EDITOR’S NOTE: This piece appears in the January 31, 2004, issue of National Review.
No one predicts anything but bloodshed over the Bush administration’s forthcoming judicial appointments, especially to the Supreme Court. Active, energetic business support for embattled, highly qualified nominees would help stiffen wavering senators’ backs and break the sure-to-come filibusters. Even so, businessmen continue to maintain their traditional standoffishness on judicial appointments. They haven’t realized–yet–that this is nothing less than a gentle form of corporate suicide.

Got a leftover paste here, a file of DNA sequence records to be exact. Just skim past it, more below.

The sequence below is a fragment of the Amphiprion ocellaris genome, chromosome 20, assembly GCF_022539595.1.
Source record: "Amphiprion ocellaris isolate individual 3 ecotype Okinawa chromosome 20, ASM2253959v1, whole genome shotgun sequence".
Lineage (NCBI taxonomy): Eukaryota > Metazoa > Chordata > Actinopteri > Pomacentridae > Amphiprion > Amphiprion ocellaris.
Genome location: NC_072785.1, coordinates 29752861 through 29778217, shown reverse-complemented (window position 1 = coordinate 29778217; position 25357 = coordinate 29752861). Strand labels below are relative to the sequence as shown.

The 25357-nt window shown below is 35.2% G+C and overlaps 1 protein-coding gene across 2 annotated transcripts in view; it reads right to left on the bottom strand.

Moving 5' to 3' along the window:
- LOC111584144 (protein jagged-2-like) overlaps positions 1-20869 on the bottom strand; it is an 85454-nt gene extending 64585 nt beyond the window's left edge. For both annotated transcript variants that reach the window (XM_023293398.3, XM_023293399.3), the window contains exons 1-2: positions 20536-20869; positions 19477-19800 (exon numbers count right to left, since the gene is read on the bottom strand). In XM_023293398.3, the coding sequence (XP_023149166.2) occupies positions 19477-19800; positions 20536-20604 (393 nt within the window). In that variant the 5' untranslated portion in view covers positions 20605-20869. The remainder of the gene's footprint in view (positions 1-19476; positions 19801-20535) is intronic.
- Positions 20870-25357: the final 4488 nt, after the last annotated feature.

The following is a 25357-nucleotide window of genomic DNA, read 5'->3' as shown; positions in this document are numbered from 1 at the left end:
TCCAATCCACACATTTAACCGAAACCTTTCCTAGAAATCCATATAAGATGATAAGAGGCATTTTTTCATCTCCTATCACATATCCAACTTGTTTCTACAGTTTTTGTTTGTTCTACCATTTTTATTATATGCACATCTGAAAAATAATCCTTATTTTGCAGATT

Business sat out the battles over the Robert Bork and Clarence Thomas nominations. Its record in recent brawls over appellate judges has been equally lackluster. Judge William Pryor, the former attorney general of Alabama, worked miracles to beat the trial bar in that state by mobilizing support for legislative tort reform and helping get sensible judges elected. He also took a courageous stand against an Alabama supreme court chief justice’s insistence on defying federal law governing the display of religious symbols on government property. Religious groups nonetheless strongly supported Pryor’s recess appointment to the Eleventh Circuit Court of Appeals–while business groups did not lift a finger…
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